I. Franeis

Lord Guilford Franeis, an English jurist, son of the fourth Baron North, bom Oct, 22, 1637, died Sept. 5, 1685. He studied at St. John's college, Cambridge, and was called to the bar at the Middle Temple in 1661. Indefatigable in his law studies, he abstained from the ordinary pleasures of youth, and left untried no artifice and scrupled at no humiliation which would advance his interests. Sir Jeffrey Palmer, the first attorney general under the restoration, early assisted him in getting into practice; and he became one of the leaders of the Norfolk circuit, and was soon retained in every important cause. Gaining the favor of the court by pleading against the privileges of parliament in the case of the prosecution of the five members, which had been brought into the house of lords on a writ of error from the court of king's bench, he was in 1671 appointed solicitor general and knighted; and in November, 1673, he succeeded Sir Heneage Finch as attorney general. In January, 1675, he was made chief justice of the court of common pleas, in which office he conducted to a successful issue a dispute with the court of king's bench as to their respective jurisdiction.

In 1679 he was admitted a member of the new council established by the king; and upon the death of the earl of Nottingham in 1082, he was made lord keeper of the great seal. In September, 1083, he was created Baron Guilford, of Guilford, Surrey. Throughout his judicial career he favored the prerogatives of the crown in accordance with the strong tory leanings of his family. At the close of his life he suffered in political influence from the ambition and insolence of Jeffreys, and died broken down in spirit. His character and professional attainments are highly extolled by his brother Roger North; but according to Macaulay, this biographer, though under the influence of the strongest fraternal partiality, "was unable to portray the lord keeper otherwise than as the most ignoble of mankind." The same writer adds: "The intellect of Guilford was clear, his industry great, his proficiency in letters and science respectable, and his legal learning more than respectable. His faults were selfishness, cowardice, and meanness." Yet he had the courage shortly before his death to remonstrate with the king upon the dangers inseparable from his violent and arbitrary measures.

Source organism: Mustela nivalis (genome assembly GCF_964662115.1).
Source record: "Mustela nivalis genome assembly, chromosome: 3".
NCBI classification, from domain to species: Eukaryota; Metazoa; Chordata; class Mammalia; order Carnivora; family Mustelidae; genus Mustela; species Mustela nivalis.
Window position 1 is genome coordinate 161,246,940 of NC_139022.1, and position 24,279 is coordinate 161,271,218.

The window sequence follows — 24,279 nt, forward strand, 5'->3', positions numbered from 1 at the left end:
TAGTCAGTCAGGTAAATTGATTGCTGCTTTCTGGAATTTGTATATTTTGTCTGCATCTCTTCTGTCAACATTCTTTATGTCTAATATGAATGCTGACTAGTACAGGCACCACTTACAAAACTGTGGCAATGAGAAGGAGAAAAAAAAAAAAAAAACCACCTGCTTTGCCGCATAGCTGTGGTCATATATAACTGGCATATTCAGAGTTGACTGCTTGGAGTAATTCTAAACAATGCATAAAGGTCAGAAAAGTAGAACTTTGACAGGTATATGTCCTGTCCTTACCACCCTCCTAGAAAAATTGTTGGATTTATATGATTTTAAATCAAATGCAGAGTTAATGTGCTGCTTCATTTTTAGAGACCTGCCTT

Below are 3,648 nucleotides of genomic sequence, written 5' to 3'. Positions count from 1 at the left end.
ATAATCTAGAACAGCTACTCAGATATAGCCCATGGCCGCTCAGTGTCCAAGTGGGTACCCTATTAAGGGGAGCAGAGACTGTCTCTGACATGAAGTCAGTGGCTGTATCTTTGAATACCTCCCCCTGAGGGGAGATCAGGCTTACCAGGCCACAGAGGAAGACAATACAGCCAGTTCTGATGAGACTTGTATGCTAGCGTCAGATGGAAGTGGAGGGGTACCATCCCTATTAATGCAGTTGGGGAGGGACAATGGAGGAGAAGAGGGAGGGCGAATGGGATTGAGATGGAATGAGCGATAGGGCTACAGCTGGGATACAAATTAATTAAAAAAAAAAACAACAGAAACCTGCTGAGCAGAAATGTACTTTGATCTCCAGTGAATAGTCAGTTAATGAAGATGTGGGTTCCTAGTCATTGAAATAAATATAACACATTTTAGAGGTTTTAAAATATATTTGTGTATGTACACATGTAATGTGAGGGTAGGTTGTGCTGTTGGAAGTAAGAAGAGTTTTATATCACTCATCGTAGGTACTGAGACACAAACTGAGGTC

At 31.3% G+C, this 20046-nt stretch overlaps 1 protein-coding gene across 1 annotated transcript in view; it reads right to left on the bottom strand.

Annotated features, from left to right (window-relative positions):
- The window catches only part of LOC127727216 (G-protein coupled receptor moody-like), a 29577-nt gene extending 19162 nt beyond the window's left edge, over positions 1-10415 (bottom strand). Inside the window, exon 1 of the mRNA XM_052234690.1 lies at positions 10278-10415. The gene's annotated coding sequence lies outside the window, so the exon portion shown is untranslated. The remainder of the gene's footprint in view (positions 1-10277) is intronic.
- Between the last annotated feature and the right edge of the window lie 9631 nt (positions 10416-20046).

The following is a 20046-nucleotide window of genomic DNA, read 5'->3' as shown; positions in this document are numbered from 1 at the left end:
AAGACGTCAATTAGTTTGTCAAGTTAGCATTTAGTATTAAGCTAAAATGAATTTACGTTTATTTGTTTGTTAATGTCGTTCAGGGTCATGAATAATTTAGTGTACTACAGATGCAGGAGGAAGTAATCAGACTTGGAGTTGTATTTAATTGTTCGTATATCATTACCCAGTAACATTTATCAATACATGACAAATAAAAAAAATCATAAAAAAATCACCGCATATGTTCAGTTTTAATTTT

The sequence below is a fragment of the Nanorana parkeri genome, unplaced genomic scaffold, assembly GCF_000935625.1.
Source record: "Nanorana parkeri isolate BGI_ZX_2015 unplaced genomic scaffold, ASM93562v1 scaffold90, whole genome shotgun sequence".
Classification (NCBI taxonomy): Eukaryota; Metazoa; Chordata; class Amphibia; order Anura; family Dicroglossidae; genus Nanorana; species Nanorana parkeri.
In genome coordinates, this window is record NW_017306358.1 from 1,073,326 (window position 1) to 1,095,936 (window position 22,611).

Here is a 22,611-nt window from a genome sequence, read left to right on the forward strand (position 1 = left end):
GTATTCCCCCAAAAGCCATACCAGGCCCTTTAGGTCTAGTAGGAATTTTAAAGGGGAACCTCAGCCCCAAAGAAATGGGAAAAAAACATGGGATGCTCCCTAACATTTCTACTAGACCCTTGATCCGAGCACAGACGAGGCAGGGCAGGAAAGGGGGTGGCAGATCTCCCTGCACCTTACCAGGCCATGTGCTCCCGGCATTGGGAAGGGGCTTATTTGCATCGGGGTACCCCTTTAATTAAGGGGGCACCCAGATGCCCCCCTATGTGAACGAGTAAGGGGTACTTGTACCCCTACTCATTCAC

He was the author of some scientific and miscellaneous papers, and of a few political essays. - See "Lives of the Right Hon. Francis North, Baron of Guilford, Sir Dudley North, and the Hon, and Rev. Dr. John North," by Roger North (2 vols. 4to, 1742-'4; new ed., 3 vols. 8vo, 1826).

II. Frederick

Frederick, second earl of Guilford and eighth Baron North, generally known as Lord North, an English statesman, great-grandson of the preceding, born April 13, 1733, died Aug. 5, 1792. He was educated at Eton and at Trinity college, Cambridge, and made a lengthened tour on the continent. He entered parliament in 1754 from the family borough of Banbury, which he represented continuously for nearly 30 years, and in 1759 was appointed a commissioner of the treasury in the Pitt ministry. In 1763 he directed the proceedings which led to the expulsion of Wilkes, and in 1704-5 supported the stamp act and the right of the mother country to tax the colonies. Upon the formation of Lord Chatham's second ministry in 1700 he was appointed, jointly with Mr. George Cooke, paymaster of the forces, having refused to accept office under the preceding Rockingham administration. In 1767 he was appointed chancellor of the exchequer, succeeding Charles Townshend as leader in the house of commons, and continuing in that office in the duke of Grafton's ministry. On the resignation of the latter in January, 1770, he became prime minister.

His administration, extending to March, 1782, in the language of an Eng-lish writer, "teemed with calamitous events beyond any of the same duration to be found in our annals;"the American war being its great feature, and the efforts of Lord North being directed principally to measures for the coercion of the revolted colonies. With the popular feeling against him, and a powerful opposition in the house of commons, Lord North nevertheless for upward of six years contended almost single-handed with his adversaries. Although he never wavered in his opinion of the right of parliament to tax the colonies, it appears from the statement of his daughter, Lady Charlotte Lindsay (who died in 1849), that during the last three years of his administration he entertained serious doubts as to the expediency of continuing the war, and was induced to persevere by the wishes of George III. Defeated in the house of commons on the question of the continuance of the war, he resigned office, and after the short-lived Rockingham administration he joined his old antagonist Fox in breaking down the succeeding Shelburne cabinet.

In April, 1783, he returned to office as a joint secretary of state with Fox in the " coalition ministry " formed by the duke of Portland, the unpopularity of which caused its dissolution in the succeeding December. Soon afterward he retired definitively from public life. During his last five years he was afflicted with total blindness, which he endured with unvarying cheerfulness. He succeeded to the title of earl of Guilford in 1790.